cowboy called Red Tom. Red Tom shot an Indian. He apparently
shot the Indian simply because he wanted to shoot an Indian. In fact,
he said-in front of witnesses-"If you find a dead Indian out there
with a bullet in his head that's my Indian." It was an open-and-shut
case of cold-blooded murder. The Indian was unarmed. The trial should
have taken all of half an hour-and probably would have if Temple Houston
hadn't been Red Tom's defense attorney.
The facts were clear. Red Tom shot an unarmed man. Temple, however,
knew it hadn't been all that long since most of the jurors lived in
deathly fear of Indian attacks. Instead of offering evidence of Red
Tom's innocence-there wasn't any-Houston launched into a long speech
that brought back memories of the Indian wars. When the defense rested
it took the jury 5 minutes to acquit the defendant.
In an alleged murder in which a young cowboy, a stranger, was accused
of stealing a horse and then killing the animal's owner, Houston came
to the defense. The dead man was a well- known gunman, reputed to
be fast on the draw. The cowboy pleaded self-defense, but there were
no witnesses to back up his plea. Houston leaned on the deceased's
reputation as a gunman and his client's inexperience. The prosecution
claimed that the fact that the cowboy drew and fired first constituted
murder. In answer, Houston said "He could no more have stood up to
his malefactor than the spark from the lowly firefly could outshine
the noonday sun-than the stubborn jackass could outrun the swiftest
racehorse. Gentlemen, such things are impossibilities." He moved closer
to the jury's box. "Gentlemen, that malefactor had a gunman's reputation,
while my client here is an ordinary, hardworking citizen like yourselves.
He had no chance unless he fired first. The malefactor was so adept
with a sixshooter that he could draw and fire his own weapon before
his victim could begin to draw-like this!" Houston's hand went under
his coat, came out with a shiny sixshooter, and emptied it directly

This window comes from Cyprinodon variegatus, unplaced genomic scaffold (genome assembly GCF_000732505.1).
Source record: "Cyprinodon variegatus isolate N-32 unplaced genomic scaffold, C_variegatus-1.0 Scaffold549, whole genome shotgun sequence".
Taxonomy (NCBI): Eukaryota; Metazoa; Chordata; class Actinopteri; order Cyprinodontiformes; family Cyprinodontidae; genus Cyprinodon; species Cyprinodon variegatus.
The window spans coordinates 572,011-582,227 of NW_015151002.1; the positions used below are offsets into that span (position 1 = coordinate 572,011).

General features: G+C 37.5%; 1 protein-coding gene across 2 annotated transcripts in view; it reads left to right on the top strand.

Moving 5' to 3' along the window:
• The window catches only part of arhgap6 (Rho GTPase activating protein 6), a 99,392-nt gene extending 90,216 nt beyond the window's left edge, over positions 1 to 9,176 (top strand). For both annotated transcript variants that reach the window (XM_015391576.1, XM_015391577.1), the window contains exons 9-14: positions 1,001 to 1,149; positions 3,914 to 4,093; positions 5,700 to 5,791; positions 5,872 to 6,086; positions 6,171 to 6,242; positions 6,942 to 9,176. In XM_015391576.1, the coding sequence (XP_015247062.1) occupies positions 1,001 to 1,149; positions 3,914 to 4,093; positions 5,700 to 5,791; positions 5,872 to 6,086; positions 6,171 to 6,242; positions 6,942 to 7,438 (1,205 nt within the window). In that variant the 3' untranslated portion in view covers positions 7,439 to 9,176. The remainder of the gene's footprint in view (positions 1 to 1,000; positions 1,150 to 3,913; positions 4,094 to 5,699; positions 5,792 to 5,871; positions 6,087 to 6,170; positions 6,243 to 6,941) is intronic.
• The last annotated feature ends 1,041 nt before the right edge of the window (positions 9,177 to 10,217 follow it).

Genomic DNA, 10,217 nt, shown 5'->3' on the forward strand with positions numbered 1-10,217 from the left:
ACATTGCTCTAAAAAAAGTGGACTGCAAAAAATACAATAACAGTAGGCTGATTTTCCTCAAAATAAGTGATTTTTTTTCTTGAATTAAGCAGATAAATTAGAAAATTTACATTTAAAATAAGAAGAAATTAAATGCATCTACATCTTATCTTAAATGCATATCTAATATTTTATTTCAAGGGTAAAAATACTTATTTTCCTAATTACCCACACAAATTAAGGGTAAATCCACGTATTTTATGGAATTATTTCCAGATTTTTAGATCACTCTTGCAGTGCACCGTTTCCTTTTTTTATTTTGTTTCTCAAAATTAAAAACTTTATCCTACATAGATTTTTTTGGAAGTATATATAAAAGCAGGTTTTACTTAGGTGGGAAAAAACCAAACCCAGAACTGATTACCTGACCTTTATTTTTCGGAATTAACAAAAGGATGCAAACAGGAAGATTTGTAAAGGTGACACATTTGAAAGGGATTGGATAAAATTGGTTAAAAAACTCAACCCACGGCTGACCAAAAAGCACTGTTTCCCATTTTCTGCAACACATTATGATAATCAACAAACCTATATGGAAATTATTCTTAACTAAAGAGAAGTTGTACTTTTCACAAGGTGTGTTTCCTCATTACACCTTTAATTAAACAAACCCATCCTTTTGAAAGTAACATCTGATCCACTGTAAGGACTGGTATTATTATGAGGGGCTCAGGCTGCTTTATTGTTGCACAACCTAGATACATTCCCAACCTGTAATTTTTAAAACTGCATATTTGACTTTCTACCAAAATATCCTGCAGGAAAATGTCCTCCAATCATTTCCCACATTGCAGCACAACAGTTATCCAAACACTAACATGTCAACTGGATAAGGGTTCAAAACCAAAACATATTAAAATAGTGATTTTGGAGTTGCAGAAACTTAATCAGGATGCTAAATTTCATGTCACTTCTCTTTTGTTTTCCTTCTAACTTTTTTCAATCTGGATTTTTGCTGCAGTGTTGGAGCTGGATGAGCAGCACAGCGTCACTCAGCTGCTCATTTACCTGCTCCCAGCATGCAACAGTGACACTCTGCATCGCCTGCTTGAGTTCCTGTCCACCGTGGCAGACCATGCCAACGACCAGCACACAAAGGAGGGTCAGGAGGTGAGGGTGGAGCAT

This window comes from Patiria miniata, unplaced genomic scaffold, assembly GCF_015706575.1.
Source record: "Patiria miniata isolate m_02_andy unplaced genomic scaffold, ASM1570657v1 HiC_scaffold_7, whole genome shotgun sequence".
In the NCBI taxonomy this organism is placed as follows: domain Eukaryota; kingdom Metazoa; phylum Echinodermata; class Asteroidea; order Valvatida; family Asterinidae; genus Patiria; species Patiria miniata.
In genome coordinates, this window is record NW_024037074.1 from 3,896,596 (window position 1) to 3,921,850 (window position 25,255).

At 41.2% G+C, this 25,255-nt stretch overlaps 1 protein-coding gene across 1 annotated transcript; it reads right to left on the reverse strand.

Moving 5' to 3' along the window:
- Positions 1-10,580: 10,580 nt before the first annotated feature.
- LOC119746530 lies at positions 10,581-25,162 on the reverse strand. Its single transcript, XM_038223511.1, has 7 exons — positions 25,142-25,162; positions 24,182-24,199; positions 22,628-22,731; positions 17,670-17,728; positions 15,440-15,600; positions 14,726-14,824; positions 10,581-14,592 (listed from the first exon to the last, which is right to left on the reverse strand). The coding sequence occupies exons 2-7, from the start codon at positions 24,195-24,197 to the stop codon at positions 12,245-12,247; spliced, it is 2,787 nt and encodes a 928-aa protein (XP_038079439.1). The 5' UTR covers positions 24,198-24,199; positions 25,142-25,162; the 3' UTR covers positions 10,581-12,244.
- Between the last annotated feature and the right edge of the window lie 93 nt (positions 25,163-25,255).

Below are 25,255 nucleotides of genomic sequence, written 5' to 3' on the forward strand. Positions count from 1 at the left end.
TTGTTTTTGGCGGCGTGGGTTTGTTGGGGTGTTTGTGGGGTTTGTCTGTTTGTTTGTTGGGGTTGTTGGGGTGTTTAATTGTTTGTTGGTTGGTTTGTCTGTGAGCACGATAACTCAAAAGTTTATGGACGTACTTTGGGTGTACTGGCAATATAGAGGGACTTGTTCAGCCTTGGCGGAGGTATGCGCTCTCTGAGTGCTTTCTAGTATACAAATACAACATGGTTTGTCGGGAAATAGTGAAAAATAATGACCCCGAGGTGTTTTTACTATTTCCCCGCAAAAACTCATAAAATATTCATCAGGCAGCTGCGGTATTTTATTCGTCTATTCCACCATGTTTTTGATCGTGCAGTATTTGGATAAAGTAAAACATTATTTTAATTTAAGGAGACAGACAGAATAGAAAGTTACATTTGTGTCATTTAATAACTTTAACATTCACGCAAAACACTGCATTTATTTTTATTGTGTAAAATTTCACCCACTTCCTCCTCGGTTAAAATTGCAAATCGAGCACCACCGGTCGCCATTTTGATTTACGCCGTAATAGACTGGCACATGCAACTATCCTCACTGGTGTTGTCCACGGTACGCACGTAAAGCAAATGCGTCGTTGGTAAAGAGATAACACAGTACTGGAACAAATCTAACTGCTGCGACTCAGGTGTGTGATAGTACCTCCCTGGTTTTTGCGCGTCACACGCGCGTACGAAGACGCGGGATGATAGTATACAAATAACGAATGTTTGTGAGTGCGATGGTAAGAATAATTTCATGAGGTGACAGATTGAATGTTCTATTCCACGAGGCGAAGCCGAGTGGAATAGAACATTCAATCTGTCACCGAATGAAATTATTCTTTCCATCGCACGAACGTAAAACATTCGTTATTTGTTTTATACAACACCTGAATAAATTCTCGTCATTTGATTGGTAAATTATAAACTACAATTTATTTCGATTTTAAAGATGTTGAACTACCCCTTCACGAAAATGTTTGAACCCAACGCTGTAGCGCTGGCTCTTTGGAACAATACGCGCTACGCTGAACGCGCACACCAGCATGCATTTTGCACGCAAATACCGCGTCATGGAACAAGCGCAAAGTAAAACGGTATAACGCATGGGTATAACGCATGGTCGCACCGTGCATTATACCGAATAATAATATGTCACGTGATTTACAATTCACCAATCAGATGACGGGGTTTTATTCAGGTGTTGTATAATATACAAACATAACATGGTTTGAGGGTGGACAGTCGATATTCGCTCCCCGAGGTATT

at the jury.
The result was panic. The jurors dived out of the box, spectators
dived out of windows and through the door, the defendant crawled under
the table, and the judge ducked down behind the bench. Houston's pistol
was loaded with blanks. A mistrial was declared, and the cowboy was
later acquitted in the same court.
Jennings brothers, local lawyers, were decidedly unsavory characters.
Ed Jennings in particular resented Houston, who was a far better lawyer.
One evening as Temple and a friend were having a friendly drink in
a local saloon, Ed and John Jennings came in looking for a fight.
They found one. When the smoke cleared Ed was dead and John's left
arm would be useless for the rest of his life. Houston and his friend,
ex-sheriff Jack Love, were charged with first-degree manslaughter.
On the testimony of 20 witnesses who stated the shooting was in self-defense,
Houston and Love were acquitted.
There were two more Jennings brothers-Frank and Al. Al, a loudmouth,
swore he'd kill Temple Houston at the first opportunity. Apparently
the opportunity never arose. A year later Al and Frank were convicted
of train robbery and Al was convicted of attempted murder of a federal
officer as a result of the longest-and most bloodless-gunfight in
the history of the American West. By the time Al got out of prison
Temple Houston was dead-of natural causes.
1899 Temple Houston assured his own immortality in the annals of the
legal profession. If all else he'd done were to be forgotten, he would
still be remembered for his defense of a notorious Woodward prostitute
named Minnie Stacey.
Temple wasn't even on the case. He was in the courthouse waiting for